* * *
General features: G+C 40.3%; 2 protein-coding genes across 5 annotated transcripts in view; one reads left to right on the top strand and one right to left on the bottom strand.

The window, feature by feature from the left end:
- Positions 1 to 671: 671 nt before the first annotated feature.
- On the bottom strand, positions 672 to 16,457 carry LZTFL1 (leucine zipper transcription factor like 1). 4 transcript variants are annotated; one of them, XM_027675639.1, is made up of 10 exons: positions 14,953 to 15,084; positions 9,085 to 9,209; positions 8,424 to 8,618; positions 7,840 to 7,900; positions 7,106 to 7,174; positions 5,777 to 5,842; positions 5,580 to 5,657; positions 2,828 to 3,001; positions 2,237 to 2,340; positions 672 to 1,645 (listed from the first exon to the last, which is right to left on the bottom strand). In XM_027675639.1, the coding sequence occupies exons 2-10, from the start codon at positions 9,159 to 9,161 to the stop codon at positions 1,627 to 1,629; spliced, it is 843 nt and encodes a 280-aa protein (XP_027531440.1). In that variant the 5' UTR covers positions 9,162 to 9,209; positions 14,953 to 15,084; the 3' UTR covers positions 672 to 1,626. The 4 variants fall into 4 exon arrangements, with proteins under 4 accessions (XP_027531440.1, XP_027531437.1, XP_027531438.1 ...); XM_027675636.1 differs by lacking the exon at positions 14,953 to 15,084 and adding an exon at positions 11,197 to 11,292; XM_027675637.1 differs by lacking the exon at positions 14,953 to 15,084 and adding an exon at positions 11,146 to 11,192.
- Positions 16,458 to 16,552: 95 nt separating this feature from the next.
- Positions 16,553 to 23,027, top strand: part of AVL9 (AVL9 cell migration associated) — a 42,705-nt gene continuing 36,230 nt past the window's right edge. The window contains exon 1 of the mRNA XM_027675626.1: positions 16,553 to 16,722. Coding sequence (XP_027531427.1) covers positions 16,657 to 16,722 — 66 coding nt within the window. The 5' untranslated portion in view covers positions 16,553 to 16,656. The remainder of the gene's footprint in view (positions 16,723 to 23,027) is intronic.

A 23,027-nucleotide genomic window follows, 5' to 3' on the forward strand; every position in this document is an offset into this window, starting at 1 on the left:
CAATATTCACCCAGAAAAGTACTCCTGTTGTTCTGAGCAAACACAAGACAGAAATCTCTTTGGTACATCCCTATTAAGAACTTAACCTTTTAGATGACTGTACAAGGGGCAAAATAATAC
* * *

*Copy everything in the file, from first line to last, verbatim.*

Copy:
General features: G+C 40.3%; 2 protein-coding genes across 5 annotated transcripts in view; one reads left to right on the top strand and one right to left on the bottom strand.

The window, feature by feature from the left end:
- Positions 1 to 671: 671 nt before the first annotated feature.
- On the bottom strand, positions 672 to 16,457 carry LZTFL1 (leucine zipper transcription factor like 1). 4 transcript variants are annotated; one of them, XM_027675639.1, is made up of 10 exons: positions 14,953 to 15,084; positions 9,085 to 9,209; positions 8,424 to 8,618; positions 7,840 to 7,900; positions 7,106 to 7,174; positions 5,777 to 5,842; positions 5,580 to 5,657; positions 2,828 to 3,001; positions 2,237 to 2,340; positions 672 to 1,645 (listed from the first exon to the last, which is right to left on the bottom strand). In XM_027675639.1, the coding sequence occupies exons 2-10, from the start codon at positions 9,159 to 9,161 to the stop codon at positions 1,627 to 1,629; spliced, it is 843 nt and encodes a 280-aa protein (XP_027531440.1). In that variant the 5' UTR covers positions 9,162 to 9,209; positions 14,953 to 15,084; the 3' UTR covers positions 672 to 1,626. The 4 variants fall into 4 exon arrangements, with proteins under 4 accessions (XP_027531440.1, XP_027531437.1, XP_027531438.1 ...); XM_027675636.1 differs by lacking the exon at positions 14,953 to 15,084 and adding an exon at positions 11,197 to 11,292; XM_027675637.1 differs by lacking the exon at positions 14,953 to 15,084 and adding an exon at positions 11,146 to 11,192.
- Positions 16,458 to 16,552: 95 nt separating this feature from the next.
- Positions 16,553 to 23,027, top strand: part of AVL9 (AVL9 cell migration associated) — a 42,705-nt gene continuing 36,230 nt past the window's right edge. The window contains exon 1 of the mRNA XM_027675626.1: positions 16,553 to 16,722. Coding sequence (XP_027531427.1) covers positions 16,657 to 16,722 — 66 coding nt within the window. The 5' untranslated portion in view covers positions 16,553 to 16,656. The remainder of the gene's footprint in view (positions 16,723 to 23,027) is intronic.

A 23,027-nucleotide genomic window follows, 5' to 3' on the forward strand; every position in this document is an offset into this window, starting at 1 on the left:
CAATATTCACCCAGAAAAGTACTCCTGTTGTTCTGAGCAAACACAAGACAGAAATCTCTTTGGTACATCCCTATTAAGAACTTAACCTTTTAGATGACTGTACAAGGGGCAAAATAATAC